Also known as: CLOVE syndrome, CS, congenital lipomatous overgrowth, vascular malformations, epidermal nevis and scoliosis/skeletal/spinal anomalies.
What is CLOVES syndrome?
CLOVES syndrome is a very rare disorder, one of a group of congenital (present at birth) “overgrown syndromes”, that is characterized by the presence of several problems together. CLOVES stands for:
- Epidermal Nevis
- Spinal / Skeletal / Anomalies / Scoliosis
This disorder includes: large collections (masses) of fatty tissue, complex vascular malformations, patches of overgrown skin, spine problems, other bone and joint abnormalities and stiff or weak muscles.
What causes CLOVES syndrome?
CLOVES syndrome is due to a genetic mutation that occurs while a fetus is developing in the womb. It does not appear to run in families.
What are signs/the symptoms of CLOVES syndrome?
Signs and symptoms of CLOVES syndrome include:
- Soft fatty masses seen at birth, affecting one or both sides of the body, frequently located in the abdomen, buttocks, flanks, armpits, and back.
- Vascular abnormalities, such as include dilated veins on arms and legs, and abnormalities of lymphatic vessels.
- Large wide hands or feet and other abnormalities of the arms and legs are common.
- Skin birthmarks
- Spinal anomalies like scoliosis (curved spine)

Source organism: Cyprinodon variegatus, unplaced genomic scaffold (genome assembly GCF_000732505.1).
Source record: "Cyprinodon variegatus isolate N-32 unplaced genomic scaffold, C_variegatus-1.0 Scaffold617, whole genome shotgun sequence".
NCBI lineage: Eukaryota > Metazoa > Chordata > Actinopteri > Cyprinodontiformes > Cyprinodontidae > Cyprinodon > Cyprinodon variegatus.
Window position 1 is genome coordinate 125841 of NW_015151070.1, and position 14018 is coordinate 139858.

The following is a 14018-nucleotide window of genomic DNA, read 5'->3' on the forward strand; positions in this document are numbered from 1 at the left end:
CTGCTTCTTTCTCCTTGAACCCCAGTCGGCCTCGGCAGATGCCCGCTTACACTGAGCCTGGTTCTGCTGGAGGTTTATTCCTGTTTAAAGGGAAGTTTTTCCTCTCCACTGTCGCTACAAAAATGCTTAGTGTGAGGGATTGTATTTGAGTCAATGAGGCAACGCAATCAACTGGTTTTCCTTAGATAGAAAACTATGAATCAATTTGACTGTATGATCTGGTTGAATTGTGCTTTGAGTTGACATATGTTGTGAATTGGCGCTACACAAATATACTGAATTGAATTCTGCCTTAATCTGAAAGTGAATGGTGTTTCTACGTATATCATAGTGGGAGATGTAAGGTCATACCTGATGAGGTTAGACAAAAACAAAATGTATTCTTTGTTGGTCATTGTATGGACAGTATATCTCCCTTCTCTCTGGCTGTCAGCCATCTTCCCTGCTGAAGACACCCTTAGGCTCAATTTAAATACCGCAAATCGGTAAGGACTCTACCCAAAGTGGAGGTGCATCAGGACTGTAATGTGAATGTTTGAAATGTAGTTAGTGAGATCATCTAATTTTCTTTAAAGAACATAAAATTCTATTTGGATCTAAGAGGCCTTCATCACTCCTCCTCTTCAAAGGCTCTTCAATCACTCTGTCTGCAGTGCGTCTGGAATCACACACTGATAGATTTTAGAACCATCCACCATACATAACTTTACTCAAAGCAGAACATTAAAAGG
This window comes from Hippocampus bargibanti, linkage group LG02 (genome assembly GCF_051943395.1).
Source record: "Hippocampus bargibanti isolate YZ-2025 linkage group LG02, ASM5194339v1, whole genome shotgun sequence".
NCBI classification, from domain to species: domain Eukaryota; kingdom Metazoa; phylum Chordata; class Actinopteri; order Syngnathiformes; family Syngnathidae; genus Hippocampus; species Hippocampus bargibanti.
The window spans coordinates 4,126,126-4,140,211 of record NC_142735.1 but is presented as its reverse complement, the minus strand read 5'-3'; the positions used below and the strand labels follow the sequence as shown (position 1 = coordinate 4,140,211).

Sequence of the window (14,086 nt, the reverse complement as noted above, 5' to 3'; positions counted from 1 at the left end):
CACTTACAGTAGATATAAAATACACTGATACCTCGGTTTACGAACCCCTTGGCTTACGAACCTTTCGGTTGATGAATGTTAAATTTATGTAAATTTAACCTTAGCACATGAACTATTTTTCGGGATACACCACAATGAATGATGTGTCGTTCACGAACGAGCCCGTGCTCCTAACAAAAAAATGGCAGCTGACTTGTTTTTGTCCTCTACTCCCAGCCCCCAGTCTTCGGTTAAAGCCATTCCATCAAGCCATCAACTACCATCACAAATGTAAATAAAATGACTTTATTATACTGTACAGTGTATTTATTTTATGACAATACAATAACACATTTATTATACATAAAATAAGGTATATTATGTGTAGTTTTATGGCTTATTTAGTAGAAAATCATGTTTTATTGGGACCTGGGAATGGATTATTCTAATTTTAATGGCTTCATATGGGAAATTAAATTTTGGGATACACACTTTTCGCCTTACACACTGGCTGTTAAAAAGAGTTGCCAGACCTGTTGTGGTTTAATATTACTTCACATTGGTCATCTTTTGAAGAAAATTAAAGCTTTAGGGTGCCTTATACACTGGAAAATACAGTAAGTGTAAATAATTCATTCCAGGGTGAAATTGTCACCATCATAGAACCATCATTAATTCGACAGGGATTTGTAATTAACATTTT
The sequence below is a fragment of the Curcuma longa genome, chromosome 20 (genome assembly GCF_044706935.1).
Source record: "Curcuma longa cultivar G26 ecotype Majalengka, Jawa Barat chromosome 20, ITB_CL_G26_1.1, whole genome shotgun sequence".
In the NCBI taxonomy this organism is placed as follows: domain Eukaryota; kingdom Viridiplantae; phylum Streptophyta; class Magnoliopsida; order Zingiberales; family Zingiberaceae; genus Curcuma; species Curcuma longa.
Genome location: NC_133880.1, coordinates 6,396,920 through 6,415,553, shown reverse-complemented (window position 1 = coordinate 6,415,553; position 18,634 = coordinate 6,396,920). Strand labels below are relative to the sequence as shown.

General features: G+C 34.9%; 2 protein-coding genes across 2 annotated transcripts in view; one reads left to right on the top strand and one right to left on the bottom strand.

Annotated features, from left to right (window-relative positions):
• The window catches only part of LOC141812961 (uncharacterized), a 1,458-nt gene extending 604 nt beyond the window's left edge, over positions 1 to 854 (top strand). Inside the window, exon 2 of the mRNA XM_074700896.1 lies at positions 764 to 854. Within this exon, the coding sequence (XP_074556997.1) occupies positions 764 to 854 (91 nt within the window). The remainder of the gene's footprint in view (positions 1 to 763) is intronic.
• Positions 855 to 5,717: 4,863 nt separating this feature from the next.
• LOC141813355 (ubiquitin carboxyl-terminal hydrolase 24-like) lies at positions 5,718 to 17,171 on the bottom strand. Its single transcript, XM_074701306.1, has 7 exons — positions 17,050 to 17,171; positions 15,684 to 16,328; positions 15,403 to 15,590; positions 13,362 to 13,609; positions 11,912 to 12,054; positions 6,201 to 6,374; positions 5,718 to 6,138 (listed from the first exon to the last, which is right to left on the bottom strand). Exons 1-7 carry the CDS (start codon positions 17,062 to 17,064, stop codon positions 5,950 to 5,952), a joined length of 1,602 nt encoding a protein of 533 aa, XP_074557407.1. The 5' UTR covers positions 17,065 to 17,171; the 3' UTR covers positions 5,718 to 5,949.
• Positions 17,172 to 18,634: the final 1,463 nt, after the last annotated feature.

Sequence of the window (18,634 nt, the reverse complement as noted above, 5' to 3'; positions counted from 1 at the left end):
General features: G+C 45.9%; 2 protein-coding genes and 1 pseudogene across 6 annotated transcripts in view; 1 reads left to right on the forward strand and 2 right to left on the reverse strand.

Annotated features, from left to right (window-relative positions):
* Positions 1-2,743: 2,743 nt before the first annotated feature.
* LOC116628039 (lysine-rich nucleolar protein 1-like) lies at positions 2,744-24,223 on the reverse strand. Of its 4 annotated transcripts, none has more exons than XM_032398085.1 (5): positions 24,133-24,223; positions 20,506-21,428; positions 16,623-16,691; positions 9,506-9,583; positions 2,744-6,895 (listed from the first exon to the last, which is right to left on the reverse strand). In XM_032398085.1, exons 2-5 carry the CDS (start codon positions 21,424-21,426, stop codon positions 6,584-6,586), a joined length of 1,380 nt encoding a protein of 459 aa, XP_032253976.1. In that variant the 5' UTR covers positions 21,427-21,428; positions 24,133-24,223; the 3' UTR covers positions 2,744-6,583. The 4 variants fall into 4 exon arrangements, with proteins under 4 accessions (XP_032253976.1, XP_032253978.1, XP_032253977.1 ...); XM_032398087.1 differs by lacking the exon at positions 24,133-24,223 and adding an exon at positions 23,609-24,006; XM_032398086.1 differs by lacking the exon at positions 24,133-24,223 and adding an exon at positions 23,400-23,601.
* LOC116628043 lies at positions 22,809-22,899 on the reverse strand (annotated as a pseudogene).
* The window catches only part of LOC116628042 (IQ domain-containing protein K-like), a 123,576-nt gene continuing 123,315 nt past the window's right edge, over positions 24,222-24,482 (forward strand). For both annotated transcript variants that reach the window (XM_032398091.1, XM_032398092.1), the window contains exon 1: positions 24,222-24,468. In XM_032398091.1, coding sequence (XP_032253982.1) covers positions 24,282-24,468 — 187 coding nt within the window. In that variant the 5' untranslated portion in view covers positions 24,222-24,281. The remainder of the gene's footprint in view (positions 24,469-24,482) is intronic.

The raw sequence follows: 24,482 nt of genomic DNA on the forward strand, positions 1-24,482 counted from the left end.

- Kidney problems
What are CLOVES syndrome care options?
As there are a wide range of problems and complications, a team of pediatric specialists and subspecialists is required to deliver optimal care.
Reviewed by: Jack Wolfsdorf, MD
This page was last updated on: 6/12/2018 11:32:39 AM
Weekly Support Programs
Participants will learn to optimize neurological potential across the developing age and care continuum, to provide other treatment modalities to optimize results, to provide options for our patients and families, to provide options for our patients and families, and more! Learn more.
From the Newsdesk
Seeing a baby boy intubated, hooked up to a maze of machines, and with IV pumps snaking out of his tiny arms is an incredibly heartbreaking and terrifying experience. The Nicklaus Children’s staff was not only caring and friendly, but knowledgeable and explained everything to us in detail. Meeting the neurosurgery team brought us great comfort because they were confident and calm—they won our trust immediately.
Naialee Perez had just given birth to her first child, a baby boy named Liam, when a category five hurricane was making its way towards her hometown in the island of Puerto Rico. Liam was on a ventilator and undergoing treatment for a congenital heart defect in Hospital del Niño in San Juan while those on the island prepared for what would become one of the most catastrophic hurricanes in its history.